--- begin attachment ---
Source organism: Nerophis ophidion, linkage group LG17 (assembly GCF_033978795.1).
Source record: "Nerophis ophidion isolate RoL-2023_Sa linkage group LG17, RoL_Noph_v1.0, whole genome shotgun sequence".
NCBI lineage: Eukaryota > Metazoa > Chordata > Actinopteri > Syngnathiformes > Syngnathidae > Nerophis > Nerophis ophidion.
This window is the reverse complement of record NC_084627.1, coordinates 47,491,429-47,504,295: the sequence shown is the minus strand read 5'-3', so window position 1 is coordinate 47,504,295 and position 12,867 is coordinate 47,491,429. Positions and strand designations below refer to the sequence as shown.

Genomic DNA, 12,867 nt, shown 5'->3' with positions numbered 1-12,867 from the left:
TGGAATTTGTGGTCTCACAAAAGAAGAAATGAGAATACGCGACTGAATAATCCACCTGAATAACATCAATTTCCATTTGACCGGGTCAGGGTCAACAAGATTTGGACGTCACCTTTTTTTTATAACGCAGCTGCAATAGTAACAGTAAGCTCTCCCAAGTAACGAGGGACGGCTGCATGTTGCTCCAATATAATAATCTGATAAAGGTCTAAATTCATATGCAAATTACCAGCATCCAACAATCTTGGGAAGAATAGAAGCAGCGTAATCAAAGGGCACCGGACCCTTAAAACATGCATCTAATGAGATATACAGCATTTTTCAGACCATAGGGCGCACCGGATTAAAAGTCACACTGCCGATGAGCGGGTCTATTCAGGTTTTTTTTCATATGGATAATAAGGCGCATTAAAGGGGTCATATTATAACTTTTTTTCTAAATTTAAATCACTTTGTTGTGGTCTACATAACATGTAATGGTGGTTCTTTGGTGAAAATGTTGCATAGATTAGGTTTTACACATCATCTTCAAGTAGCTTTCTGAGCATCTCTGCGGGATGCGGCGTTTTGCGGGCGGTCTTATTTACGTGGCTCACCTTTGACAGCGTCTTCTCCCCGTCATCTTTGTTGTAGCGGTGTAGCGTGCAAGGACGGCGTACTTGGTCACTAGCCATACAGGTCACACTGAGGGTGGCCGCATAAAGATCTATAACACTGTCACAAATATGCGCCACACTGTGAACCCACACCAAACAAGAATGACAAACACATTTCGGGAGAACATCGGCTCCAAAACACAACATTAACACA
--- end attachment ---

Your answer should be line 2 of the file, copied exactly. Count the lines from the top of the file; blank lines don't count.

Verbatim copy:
Source record: "Nerophis ophidion isolate RoL-2023_Sa linkage group LG17, RoL_Noph_v1.0, whole genome shotgun sequence".